This record is sadly the very best thing Family ever did, If you like this then the rest of their catalogue is likely to disappoint. Family where considered one of the most important underground bands of that heady year of 1968 and the resulting recording remains a vital document of the tail end of psycedelia and the first rumblings of proto-prog. The music is still very much in the beat mould with a very strong hint of the blues. 1968 was the year that hippy nievity started to give way to a darker but more realistic revolution in thought and style however this album sits neatly at that transition between Sgt Pepper and the Court of the Crimson King. 'The Chase' starts the show off with Rodger Chapman's, Larry the lamb vocals to the front. "Mellowing Grey" is the most interesting cut on the whole record with it otherworldly mellotron sound , which sounds very like the Pink Floyd's Julia Dream. This track is certainly dripping with acid (lsd) as is the whole LP."Never Like This" is upbeat and strongly hints at the down side of acid. As confused as the drug that inspired it, the ambiguity is both charming and chilling. By "Winter" the Lp is already starting on its way down from the peak of mellowing grey, a good track with a strong piano sound."Old Songs for New Songs" starts interestingly and then becomes a blues number very dated sounding but still fun. "Variations on a Theme of the Breeze" short and over quickly."See Through Windows" is another good blues type track, but again it sounds very dated now."Peace of Mind" is another choice cut but that vocal sounds very muddy but modern standards. "3 X Time" closes the show with the most truly proggy cut lots of interesting things are going on here. Over all the production is hard to like the record sounds better than the CD mainly I suspect because the original mix hid a lot of sonic imperfections. However by the Standards of the time , when pop record generally had very poor production this recording is better than average. It is as an example of the music of 1968 that this record has it greatest importance with its acid soaked lyrics and indeed its trip like structure it must has accompanied many a young persons psychedelic initiation. Like Acid the record is not always a pleasant ride and like acid nothing substantial came of this record. Family never sounded as good again and disappeared from the scene in the mid seventies. A band that promised much but only delivered consistently on this one record. It is a must have recording although it certainly doesn't deserve 5 stars. There is a CD version that ties this record with a later Family LP which is good value and is probably the best way to experience this recording. The first pressing is hard to find in good condition which is quite telling. Family was a band that had a following that included young women very like the moody blues in that respect. This was a classic record of its time and sold quite well. Outside of 1968 it now sounds very dated in many respects, people simple do not play mellotrons like that anymore which is a shame as it had a otherwordlyness that is now lost to the latter end of the sixties and the start of tyhe 1970's. In closing I would recommend this record but no other by Family as a must own addition to a good collection of prog and proto-prog. It is a progressive recording without doubt.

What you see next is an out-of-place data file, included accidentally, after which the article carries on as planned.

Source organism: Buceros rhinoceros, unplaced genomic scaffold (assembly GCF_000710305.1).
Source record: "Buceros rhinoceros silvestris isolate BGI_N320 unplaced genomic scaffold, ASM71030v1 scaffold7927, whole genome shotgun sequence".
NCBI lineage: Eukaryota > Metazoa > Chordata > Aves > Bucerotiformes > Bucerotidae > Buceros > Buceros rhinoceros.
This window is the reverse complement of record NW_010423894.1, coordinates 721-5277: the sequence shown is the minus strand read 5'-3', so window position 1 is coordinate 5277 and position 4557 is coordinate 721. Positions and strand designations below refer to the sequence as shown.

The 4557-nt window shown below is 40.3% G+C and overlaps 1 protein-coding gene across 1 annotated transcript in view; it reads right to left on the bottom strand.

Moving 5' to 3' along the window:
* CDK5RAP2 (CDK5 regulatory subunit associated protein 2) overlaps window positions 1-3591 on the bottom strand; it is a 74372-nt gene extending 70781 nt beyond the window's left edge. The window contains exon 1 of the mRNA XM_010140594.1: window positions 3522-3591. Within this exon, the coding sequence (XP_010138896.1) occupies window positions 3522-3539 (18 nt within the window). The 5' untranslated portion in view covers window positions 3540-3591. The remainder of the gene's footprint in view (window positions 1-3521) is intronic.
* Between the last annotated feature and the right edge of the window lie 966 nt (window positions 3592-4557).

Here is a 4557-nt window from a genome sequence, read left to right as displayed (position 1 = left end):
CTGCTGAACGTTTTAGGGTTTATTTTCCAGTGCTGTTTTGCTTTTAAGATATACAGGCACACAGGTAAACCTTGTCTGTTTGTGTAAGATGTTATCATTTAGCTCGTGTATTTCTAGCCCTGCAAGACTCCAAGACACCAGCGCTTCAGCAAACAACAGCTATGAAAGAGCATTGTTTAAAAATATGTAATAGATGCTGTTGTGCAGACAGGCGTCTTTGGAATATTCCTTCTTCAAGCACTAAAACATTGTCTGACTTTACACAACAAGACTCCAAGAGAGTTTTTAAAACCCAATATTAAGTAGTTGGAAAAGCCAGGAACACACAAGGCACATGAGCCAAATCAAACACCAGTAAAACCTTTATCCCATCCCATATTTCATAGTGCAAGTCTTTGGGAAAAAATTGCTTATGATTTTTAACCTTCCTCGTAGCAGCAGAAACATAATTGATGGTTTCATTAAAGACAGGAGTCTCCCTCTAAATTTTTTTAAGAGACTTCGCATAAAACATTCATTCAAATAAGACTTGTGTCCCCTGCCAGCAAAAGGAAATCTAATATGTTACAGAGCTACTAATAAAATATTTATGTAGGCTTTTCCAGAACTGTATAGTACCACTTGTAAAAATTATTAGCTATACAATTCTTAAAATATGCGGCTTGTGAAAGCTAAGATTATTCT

burgersoft777

This is an excellent debut, from a highly influential and innovative prog band. Family, like Traffic were amoung the first 'real' prog bands, with a highly eclectic mix in their music. I fund the music highly exciting after all this is the early, early days of prog that was around the same time as Hendrix, Cream, and early Pink Floyd where rock music was starting to reach high and exciting levels of new and interesting sounds., unlocked by Frank Zappa, the Beatles, Miles Davis and John Coltrane. I find Roger Chapman's vocals to be very similar to Peter Gabrial but he tends to bleat like a goat when he sings, his voice was influential to Phil Judd in his singing in Split Enz and perhaps Comus's vocalist. The music has interesting twists and turns with blues, merged with folk, jazz and psychodelia. I really believed Family has been overlooked in the archives, I only discovered them a few months ago and only because Split Enz used to listen to them in their 3early days. I think this album is highly essential, in summary I can saythat if you like Traffic you'll love Family.
Michael. D

Un disco injustamente olvidado de una banda eclipsada por los dinosaurios que saldrían a la luz. Pero en el blog cabezón siempre hay lugar para la buena música, y para redescubrir las joyas perdidas.




3 comentarios:

  1. Download: (gracias al Mestro Cerioni)
    http://adf.ly/1RM3z7

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  2. perturbadora es la mejor palabra para describir la voz de chapman... mamita, el susto que me lleve con este disco la primera vez...!

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  3. Gracias por compartir esta excelente banda britanica.